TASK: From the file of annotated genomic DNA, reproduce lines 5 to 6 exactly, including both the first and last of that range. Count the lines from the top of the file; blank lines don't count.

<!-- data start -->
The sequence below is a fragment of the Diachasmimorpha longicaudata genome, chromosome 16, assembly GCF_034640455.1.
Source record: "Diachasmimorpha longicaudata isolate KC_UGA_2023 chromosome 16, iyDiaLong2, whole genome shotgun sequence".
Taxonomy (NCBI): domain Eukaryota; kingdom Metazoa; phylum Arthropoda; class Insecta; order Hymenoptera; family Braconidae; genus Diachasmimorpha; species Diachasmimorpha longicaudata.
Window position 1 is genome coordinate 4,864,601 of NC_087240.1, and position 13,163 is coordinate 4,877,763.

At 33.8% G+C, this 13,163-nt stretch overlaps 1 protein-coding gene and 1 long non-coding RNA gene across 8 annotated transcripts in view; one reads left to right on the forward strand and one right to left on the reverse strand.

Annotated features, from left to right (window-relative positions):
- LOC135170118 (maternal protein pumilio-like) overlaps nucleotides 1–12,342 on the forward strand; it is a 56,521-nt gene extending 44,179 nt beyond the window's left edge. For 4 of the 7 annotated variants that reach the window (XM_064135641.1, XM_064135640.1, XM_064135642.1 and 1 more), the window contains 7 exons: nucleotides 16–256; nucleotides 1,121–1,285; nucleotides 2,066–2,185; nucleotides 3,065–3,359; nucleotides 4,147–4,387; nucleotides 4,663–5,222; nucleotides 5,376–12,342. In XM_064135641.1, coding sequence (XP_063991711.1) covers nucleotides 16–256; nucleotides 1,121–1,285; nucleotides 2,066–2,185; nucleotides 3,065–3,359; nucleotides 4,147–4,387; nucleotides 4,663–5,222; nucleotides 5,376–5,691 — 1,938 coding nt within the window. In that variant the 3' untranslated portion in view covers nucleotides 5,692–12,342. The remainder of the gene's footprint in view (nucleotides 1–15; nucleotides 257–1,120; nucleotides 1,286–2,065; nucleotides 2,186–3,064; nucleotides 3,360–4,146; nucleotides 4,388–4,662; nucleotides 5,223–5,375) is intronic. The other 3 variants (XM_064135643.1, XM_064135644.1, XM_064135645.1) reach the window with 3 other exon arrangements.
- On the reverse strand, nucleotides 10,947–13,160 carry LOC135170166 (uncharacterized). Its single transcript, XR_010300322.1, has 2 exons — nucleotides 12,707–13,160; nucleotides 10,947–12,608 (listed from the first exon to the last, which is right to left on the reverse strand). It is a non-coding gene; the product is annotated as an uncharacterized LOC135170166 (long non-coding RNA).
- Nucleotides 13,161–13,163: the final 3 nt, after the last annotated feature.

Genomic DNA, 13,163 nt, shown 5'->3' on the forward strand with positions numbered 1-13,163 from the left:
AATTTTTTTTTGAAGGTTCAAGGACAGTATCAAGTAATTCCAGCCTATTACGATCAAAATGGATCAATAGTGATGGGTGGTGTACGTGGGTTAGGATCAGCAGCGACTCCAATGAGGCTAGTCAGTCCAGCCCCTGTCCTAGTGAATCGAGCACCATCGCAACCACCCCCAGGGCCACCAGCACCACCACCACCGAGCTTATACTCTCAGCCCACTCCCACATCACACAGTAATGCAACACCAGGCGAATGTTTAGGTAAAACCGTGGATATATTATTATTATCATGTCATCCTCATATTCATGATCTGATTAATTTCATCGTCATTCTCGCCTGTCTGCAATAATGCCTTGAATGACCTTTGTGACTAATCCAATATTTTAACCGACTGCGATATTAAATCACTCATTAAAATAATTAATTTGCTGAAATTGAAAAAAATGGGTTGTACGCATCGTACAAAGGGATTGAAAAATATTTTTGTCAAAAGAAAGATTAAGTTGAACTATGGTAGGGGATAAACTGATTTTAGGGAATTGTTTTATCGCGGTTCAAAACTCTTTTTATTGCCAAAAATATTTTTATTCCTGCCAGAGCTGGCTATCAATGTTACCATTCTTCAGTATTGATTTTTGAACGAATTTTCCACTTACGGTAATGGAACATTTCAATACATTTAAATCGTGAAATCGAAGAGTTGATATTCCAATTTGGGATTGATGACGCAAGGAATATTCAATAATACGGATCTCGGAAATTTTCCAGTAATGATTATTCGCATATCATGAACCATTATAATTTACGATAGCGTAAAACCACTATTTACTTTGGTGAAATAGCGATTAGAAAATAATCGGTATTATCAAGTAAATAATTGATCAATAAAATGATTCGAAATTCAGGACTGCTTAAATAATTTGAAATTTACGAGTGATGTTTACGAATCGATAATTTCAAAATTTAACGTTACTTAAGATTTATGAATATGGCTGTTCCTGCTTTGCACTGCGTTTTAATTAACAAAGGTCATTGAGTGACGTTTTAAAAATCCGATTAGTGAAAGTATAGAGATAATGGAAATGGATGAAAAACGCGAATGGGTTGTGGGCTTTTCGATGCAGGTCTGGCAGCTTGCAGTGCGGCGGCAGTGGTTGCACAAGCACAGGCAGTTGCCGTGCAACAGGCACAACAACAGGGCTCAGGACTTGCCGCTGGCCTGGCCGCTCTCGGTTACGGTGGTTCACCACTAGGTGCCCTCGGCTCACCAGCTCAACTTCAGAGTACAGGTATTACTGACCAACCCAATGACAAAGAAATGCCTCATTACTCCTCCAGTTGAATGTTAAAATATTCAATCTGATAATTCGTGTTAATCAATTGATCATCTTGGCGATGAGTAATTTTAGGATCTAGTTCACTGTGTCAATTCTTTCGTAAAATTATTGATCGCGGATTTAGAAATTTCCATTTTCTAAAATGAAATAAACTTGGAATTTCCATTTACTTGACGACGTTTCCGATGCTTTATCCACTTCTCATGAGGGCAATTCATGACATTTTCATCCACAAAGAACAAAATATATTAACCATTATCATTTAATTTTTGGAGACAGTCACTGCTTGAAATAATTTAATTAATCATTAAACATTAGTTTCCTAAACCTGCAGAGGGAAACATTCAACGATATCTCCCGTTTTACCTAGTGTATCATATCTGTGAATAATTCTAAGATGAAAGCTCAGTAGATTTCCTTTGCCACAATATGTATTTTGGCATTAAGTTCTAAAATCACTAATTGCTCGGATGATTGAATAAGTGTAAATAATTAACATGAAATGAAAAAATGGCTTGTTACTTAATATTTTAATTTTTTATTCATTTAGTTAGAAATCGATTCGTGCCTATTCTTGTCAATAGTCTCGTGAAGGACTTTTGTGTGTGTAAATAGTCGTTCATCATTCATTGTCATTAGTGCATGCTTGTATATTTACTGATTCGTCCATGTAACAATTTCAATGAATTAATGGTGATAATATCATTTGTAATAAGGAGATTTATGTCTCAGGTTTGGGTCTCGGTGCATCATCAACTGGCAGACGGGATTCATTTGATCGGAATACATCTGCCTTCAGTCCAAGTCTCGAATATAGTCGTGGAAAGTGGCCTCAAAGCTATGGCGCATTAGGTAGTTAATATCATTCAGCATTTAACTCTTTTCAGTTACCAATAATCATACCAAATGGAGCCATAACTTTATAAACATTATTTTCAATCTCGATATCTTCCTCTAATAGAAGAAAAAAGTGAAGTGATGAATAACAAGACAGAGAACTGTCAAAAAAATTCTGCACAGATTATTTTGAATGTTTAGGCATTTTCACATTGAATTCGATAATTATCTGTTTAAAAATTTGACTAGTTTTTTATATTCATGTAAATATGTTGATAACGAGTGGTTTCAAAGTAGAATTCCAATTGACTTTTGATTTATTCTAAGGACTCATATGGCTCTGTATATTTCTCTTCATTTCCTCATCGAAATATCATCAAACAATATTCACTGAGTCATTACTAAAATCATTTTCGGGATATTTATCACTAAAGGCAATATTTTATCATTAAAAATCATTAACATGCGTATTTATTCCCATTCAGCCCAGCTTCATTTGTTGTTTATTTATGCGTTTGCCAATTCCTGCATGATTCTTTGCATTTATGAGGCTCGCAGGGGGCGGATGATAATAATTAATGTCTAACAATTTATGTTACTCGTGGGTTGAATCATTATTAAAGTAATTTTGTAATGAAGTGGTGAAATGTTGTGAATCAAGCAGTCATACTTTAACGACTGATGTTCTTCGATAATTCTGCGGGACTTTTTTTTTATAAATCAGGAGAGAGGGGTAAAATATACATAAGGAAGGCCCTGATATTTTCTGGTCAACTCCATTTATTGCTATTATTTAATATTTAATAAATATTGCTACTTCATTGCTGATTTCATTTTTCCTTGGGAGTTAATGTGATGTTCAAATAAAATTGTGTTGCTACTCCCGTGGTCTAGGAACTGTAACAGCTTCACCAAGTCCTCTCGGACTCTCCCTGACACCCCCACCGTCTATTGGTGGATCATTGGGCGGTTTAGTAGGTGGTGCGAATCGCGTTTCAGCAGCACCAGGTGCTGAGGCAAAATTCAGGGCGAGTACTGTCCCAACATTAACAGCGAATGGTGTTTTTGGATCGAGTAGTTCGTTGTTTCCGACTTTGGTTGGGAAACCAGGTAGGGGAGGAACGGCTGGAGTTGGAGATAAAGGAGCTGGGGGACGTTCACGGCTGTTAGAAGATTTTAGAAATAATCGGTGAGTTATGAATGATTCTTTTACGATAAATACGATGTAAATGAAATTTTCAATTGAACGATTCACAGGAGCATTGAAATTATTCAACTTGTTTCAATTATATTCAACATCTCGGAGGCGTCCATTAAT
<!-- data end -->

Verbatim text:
At 33.8% G+C, this 13,163-nt stretch overlaps 1 protein-coding gene and 1 long non-coding RNA gene across 8 annotated transcripts in view; one reads left to right on the forward strand and one right to left on the reverse strand.

Annotated features, from left to right (window-relative positions):